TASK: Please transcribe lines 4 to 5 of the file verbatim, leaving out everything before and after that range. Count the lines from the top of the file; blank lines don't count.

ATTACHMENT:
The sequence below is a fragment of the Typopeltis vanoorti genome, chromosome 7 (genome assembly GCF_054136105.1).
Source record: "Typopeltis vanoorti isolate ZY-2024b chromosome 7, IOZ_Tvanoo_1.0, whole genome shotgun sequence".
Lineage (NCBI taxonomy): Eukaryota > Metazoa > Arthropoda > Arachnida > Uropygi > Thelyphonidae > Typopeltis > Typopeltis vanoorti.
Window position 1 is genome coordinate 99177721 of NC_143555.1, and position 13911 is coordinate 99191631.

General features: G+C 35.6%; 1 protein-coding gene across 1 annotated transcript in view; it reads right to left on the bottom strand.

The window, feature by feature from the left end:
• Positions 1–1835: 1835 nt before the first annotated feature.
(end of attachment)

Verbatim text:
Window position 1 is genome coordinate 99177721 of NC_143555.1, and position 13911 is coordinate 99191631.

General features: G+C 35.6%; 1 protein-coding gene across 1 annotated transcript in view; it reads right to left on the bottom strand.